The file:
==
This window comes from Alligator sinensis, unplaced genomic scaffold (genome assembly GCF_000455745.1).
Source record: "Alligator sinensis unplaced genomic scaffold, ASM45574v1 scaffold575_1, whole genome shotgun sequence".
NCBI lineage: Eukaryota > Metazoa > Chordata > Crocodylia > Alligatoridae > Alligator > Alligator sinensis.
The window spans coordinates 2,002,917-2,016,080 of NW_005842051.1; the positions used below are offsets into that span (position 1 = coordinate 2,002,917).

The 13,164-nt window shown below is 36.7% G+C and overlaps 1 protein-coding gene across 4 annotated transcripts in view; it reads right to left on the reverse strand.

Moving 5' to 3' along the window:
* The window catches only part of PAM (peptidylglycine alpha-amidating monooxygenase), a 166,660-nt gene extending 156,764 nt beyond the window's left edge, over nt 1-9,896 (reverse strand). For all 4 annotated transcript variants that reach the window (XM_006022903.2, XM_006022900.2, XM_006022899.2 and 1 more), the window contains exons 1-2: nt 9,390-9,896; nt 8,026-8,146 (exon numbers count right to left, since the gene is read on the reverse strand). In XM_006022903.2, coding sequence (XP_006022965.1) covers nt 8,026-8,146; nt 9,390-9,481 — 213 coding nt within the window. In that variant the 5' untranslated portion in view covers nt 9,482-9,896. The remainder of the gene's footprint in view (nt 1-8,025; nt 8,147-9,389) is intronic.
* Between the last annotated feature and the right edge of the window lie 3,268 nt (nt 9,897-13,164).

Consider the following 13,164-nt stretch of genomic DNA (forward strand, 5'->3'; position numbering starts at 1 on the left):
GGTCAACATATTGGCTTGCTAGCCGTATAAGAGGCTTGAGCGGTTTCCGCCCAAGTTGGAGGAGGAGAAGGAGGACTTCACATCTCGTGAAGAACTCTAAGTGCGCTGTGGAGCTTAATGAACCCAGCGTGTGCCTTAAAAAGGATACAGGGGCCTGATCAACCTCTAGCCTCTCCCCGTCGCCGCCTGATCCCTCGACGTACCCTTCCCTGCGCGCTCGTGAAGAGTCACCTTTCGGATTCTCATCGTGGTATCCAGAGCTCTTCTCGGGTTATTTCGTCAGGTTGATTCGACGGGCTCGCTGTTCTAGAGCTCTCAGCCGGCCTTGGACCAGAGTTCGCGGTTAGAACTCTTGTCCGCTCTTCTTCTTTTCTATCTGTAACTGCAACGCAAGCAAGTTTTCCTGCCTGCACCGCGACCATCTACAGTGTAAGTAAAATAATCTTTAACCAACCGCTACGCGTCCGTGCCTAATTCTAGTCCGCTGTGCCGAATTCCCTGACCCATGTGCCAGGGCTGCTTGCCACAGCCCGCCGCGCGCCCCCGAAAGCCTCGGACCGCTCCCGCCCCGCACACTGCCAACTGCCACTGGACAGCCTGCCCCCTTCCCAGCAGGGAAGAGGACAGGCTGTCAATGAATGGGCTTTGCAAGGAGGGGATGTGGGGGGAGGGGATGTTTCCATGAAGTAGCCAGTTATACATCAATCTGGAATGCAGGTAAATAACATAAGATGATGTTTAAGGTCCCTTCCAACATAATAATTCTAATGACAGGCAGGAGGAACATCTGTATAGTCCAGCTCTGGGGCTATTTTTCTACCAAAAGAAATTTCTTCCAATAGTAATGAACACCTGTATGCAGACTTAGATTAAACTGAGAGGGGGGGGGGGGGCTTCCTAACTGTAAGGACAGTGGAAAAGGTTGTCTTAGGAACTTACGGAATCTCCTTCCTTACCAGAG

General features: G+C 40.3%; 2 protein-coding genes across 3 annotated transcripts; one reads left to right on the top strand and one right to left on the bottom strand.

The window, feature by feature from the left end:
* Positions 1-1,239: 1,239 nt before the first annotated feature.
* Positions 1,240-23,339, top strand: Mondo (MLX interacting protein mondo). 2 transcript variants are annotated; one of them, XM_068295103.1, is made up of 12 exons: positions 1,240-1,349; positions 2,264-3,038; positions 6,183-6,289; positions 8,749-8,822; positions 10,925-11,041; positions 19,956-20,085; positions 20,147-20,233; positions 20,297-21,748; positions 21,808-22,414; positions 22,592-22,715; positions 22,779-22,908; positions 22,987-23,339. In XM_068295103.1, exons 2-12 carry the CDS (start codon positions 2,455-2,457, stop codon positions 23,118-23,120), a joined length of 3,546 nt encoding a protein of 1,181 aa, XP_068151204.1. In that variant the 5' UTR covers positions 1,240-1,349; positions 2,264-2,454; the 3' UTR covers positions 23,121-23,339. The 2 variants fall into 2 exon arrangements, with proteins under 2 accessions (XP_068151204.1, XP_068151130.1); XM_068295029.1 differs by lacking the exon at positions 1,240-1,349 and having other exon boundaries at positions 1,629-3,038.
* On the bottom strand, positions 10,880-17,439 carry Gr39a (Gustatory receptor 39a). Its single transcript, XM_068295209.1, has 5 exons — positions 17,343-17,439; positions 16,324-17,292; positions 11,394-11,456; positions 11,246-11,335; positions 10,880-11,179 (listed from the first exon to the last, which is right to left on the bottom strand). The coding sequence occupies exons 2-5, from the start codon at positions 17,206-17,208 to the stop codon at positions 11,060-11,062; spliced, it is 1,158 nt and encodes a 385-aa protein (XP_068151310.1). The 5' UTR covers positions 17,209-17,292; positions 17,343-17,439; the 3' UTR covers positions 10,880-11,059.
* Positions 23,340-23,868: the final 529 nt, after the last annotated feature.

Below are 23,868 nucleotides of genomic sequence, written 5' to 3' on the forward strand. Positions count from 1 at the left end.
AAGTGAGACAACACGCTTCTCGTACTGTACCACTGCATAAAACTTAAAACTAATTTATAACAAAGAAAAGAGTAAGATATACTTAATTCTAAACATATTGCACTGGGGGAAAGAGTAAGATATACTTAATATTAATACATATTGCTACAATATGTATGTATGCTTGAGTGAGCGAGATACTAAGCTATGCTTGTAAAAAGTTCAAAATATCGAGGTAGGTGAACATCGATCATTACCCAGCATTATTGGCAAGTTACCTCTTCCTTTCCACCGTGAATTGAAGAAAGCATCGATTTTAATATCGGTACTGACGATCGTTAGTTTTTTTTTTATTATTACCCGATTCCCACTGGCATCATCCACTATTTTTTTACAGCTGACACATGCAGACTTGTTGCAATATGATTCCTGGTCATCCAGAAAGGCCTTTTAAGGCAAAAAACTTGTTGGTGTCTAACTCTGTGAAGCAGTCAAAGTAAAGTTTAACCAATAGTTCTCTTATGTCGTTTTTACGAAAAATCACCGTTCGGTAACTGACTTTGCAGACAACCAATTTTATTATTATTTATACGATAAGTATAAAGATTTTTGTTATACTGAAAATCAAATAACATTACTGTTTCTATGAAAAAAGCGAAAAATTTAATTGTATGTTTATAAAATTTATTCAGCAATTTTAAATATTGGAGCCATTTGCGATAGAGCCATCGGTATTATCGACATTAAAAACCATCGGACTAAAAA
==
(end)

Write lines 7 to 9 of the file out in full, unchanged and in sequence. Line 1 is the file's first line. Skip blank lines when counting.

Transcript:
* The window catches only part of PAM (peptidylglycine alpha-amidating monooxygenase), a 166,660-nt gene extending 156,764 nt beyond the window's left edge, over nt 1-9,896 (reverse strand). For all 4 annotated transcript variants that reach the window (XM_006022903.2, XM_006022900.2, XM_006022899.2 and 1 more), the window contains exons 1-2: nt 9,390-9,896; nt 8,026-8,146 (exon numbers count right to left, since the gene is read on the reverse strand). In XM_006022903.2, coding sequence (XP_006022965.1) covers nt 8,026-8,146; nt 9,390-9,481 — 213 coding nt within the window. In that variant the 5' untranslated portion in view covers nt 9,482-9,896. The remainder of the gene's footprint in view (nt 1-8,025; nt 8,147-9,389) is intronic.
* Between the last annotated feature and the right edge of the window lie 3,268 nt (nt 9,897-13,164).

Consider the following 13,164-nt stretch of genomic DNA (forward strand, 5'->3'; position numbering starts at 1 on the left):